Quantification is a crucial step in QRT-PCR analysis and can mean the difference between unreliable, inconclusive results or dependable data. Quantifying nucleic acids in the presence of possible inhibitors is a challenging and common problem facing those seeking to further develop diagnostic QRT-PCR and QPCR assays. Clinical samples for QRT-PCR assays are often minute in quantity, and the RNA could become degraded or contain inhibitors. Because RNA has special handling and storage requirements, additional RNA or DNA control templates in multiplex QRT-PCR assays would be practical for applications in a military portable field laboratory (19) or a point-of-care clinical laboratory. However, simultaneous quantification of a single target with an endogenous reference target and an exogenous control necessitates a minimum requirement for a triplex QRT-PCR assay (13). With both types of controls, reliable comparisons of RNA can be made from different isolations, at different times, from different tissues, or under various suboptimal storage conditions.

The quality of PCR reagents is as important as the quality of the RNA template to maintain analytical performance of real-time assays. Different preparations of routine PCR mixtures, formulations of reagents by different vendors, and even lots of reagents from the same vendor may influence the analytical performance of real-time PCR assays (26, 27). It is important to test reagents before use in quantitative assays when using different vendor sources or lots.

Two criteria were used as quality-control measures for PCR performance: the dynamic range and the intraassay and interassay variability of the [C.sub.T] value. The [sup.4x]Mix was formulated using both empirical judgment and limited matrix testing in a 96-well plate by varying the concentrations of Taq enzyme and/or nucleotides and magnesium (data not shown). We plan first to test and optimize new targets with duplex QRT-PCR assays before performing quadruplex assays in 96-well plates. Thus, reagents can be prepared, lyophilized, and stored on the shelf as quality-controlled predeveloped PCR reagent plates.

Finally, a compelling reason for higher order multiplexing is savings in cost, RNA resources, and labor time. The costs of multiplexing with real-time PCR are high, but the quadruplex assay actually was cost-effective. Reagents for total RNA isolation from whole blood and cDNA synthesis cost US $19.10 for three cDNA samples (20 ng/each), compared with US $7.36 for one cDNA sample (20 ng) for a quadruplex assay. PCR reagents and consumables cost US $6.36 for three different duplex QPCR assays on the ABI 7700. In contrast, a quadruplex QPCR assay on the iCycler iQ costs US $3.66. This cost difference reflects a 57.5% savings for both cDNA synthesis and QPCR assay. Another persuasive motive is the preservation of limited RNA samples in addition to cost savings.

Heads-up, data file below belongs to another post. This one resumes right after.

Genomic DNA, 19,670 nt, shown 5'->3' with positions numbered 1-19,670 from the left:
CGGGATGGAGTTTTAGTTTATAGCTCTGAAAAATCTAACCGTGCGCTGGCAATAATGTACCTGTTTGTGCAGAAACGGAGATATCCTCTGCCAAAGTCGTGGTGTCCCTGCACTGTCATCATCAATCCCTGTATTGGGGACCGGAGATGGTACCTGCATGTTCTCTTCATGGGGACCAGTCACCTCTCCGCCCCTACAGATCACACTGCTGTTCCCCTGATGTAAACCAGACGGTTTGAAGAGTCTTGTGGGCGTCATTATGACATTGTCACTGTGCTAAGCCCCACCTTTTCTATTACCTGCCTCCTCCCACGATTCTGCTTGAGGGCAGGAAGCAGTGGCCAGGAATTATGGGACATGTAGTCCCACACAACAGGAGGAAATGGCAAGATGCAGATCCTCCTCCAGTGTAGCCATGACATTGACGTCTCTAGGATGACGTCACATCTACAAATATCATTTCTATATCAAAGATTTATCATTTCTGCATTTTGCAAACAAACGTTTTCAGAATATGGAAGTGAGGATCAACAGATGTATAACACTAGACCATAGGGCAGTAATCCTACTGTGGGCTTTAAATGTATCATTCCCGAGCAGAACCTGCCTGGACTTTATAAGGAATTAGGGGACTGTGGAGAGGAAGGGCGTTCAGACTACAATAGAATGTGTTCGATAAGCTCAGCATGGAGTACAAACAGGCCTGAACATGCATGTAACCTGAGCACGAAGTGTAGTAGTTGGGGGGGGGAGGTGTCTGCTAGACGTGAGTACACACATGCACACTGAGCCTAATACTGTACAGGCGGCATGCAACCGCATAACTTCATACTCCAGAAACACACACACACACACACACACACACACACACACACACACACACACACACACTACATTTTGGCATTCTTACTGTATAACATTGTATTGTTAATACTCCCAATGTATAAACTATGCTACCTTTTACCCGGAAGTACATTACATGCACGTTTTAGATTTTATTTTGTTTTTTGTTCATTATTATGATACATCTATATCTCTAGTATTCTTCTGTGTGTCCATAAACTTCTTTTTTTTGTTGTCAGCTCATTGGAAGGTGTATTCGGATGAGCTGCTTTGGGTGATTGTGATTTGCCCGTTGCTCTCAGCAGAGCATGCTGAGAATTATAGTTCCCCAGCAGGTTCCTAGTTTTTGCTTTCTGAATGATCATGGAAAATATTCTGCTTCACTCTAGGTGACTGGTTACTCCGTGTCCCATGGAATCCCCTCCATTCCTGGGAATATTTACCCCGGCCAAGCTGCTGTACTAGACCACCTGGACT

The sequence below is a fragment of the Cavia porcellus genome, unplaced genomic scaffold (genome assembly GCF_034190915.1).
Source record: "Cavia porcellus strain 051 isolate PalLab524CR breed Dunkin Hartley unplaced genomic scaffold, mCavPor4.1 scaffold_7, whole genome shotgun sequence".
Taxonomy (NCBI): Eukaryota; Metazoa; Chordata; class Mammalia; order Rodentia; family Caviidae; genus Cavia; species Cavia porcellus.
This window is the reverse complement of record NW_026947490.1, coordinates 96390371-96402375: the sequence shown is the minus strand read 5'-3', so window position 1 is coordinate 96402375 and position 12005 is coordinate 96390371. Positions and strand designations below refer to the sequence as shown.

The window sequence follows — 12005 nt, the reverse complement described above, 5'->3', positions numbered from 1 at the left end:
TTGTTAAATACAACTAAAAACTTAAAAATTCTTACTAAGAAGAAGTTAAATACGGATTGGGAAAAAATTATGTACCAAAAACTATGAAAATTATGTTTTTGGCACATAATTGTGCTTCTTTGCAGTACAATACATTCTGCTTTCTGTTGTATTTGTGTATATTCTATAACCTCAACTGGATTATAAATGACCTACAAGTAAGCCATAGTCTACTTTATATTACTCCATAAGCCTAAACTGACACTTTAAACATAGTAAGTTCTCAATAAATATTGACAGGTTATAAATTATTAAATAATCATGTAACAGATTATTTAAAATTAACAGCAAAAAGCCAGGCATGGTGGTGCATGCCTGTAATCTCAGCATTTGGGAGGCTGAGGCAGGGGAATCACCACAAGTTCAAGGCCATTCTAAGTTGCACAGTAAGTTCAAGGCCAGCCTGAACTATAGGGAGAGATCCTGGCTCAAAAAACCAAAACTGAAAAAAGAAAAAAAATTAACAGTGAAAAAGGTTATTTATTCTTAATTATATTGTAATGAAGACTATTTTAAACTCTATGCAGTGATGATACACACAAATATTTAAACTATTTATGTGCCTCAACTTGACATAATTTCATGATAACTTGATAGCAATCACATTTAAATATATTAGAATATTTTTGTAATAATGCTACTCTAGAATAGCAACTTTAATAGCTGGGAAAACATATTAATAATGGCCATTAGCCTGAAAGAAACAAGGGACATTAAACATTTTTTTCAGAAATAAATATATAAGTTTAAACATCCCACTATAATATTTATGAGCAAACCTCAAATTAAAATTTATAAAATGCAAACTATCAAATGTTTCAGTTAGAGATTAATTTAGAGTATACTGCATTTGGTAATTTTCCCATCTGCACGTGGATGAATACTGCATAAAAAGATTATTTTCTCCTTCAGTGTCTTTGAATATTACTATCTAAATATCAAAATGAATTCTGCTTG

In conclusion, the ability to detect multiple target sequences simultaneously in a predeveloped real-time quantitative PCR assay lends itself to development of diagnostic systems designed to measure changes in gene expression within a particular application, such as biological diagnostics for assessment from radiologic, biological, and chemical agent exposures.

We acknowledge the excellent technical support of the Armed Forces Radiobiology Research Institute (AFRRI) Biological Dosimetry Team research assistants who contributed to this study. We thank Dr. Richard S. Lofts and the reviewers from Clinical Chemistry for their comments; Donna K. Solyan, Stephen H. Goldstein, and Erica L. Pirrung for editorial assistance; and Mark A. Behme and Guy R. Bateman for graphic services. The Armed Forces Radiobiology Research Institute, under Work Unit No. AFRRI-03-3, supported this research.